“The reduction of corporate tax rate for investors who put up 400 and above (low cost) residential houses seeks to promote housing development,” State House spokesman Manoah Esipisu said.
Treasury secretary Henry Rotich in his June 8 Budget speech had indicated that developers who put up at least 1,000 low cost houses would be eligible for a 10 per cent tax break and would pay corporate tax at a rate of 20 per cent.
Industry analysts and developers were quick to point out that the 1,000 units target was too high and that only a handful of local investors had the capacity to finance such large projects.
Deloitte East Africa associate director Gabriel Ouko noted that for the tax incentive to be effective the government would need to lower the number of units from 1,000 in order to rope in many investors.
In September, the government, through an amendment to the Finance Act 2016, heeded the call of experts and decided to give developers a more generous offer than the initial offer made by Mr Rotich.
Although the government is yet to interpret what a low cost house is, market players define it as a development that cost a maximum of Sh2 million to build.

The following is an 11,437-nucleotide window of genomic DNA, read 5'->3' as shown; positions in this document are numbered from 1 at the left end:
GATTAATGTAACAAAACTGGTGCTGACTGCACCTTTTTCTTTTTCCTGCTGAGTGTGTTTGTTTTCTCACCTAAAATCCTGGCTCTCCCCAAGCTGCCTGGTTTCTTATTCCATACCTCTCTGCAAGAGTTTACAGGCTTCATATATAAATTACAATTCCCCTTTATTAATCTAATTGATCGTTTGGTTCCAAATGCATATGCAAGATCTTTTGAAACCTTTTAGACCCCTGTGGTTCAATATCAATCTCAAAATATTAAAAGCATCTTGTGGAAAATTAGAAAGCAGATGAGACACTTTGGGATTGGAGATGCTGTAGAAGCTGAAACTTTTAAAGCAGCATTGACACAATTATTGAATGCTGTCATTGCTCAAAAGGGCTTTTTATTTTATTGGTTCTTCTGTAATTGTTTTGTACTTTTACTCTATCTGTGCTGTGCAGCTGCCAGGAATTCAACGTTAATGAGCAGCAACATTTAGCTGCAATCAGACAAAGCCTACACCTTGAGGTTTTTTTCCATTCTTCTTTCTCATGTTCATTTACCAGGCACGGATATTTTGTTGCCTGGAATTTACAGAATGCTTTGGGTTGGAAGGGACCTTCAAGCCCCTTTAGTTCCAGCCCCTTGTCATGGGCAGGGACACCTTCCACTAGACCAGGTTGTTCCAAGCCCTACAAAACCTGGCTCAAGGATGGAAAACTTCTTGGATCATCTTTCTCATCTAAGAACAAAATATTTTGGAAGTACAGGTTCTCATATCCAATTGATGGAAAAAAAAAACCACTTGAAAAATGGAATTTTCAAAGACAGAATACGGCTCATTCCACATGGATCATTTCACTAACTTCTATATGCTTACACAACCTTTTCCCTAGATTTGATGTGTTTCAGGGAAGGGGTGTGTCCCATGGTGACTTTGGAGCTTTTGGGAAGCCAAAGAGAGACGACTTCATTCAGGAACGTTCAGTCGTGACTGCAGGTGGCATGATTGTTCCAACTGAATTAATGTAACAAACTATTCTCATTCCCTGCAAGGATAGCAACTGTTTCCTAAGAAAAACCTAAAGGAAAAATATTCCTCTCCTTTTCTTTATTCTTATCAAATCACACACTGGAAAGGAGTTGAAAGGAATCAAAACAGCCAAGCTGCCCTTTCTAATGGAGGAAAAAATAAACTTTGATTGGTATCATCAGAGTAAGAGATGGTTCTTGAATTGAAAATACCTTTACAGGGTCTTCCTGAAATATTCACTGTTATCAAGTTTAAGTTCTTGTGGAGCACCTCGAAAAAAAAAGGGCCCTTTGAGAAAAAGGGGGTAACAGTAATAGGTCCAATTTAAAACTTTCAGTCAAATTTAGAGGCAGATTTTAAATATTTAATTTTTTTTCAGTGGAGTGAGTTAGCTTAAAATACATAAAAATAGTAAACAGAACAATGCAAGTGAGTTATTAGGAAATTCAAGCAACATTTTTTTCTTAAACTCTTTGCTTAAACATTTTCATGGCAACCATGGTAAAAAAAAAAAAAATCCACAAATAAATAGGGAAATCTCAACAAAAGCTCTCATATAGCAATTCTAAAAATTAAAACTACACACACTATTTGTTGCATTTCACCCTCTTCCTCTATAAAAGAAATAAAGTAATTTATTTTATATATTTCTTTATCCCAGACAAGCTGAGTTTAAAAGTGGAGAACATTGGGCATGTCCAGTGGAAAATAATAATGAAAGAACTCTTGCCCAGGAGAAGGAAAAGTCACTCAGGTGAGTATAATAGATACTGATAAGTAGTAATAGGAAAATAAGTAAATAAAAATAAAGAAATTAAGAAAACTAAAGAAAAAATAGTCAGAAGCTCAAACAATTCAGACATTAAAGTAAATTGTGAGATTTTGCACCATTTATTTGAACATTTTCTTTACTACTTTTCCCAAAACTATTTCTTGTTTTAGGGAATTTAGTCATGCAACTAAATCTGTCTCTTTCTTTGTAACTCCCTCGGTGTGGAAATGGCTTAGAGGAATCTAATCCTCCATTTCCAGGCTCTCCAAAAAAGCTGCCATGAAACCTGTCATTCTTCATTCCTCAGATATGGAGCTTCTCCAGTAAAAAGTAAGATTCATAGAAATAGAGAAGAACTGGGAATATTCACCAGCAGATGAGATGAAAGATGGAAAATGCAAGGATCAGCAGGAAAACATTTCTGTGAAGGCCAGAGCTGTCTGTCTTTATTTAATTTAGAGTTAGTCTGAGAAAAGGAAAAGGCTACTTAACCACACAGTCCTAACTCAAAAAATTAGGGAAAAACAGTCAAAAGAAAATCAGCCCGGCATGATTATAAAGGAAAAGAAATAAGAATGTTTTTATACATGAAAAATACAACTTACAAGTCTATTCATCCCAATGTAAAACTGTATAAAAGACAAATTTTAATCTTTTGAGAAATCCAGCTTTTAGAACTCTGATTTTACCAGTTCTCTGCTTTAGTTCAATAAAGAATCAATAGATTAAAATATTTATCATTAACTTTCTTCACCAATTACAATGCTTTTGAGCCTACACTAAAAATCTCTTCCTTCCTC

“The house is ideally build for people who earn an income of between Sh40,000 and Sh60,000. (These) houses are mainly located in peri-urban areas and do not go beyond three bedrooms,” says Homes Universal CEO Daniel Ojijo.
Following a glut in the high-end market segment, developers are increasingly launching low cost housing projects that target low income earners as they seek to tap into the rising demand for truly affordable housing in the country.
Cytonn Investments recently said that exhibitions held last year had shown that most developers were targeting the lower-middle and the low-income housing markets, which were previously seen as less profitable.
“The lower-income housing segment is thus the next investment frontier for the real estate sector as developers embrace it and the market gets enlightened on the available products in the market through increased advertisements and events like expos,” Cytonn said in a press statement.
Data from the Central Bank of Kenya shows that the average mortgage stands at Sh8.3 million, a figure that locks most Kenyans out of the homeownership club.
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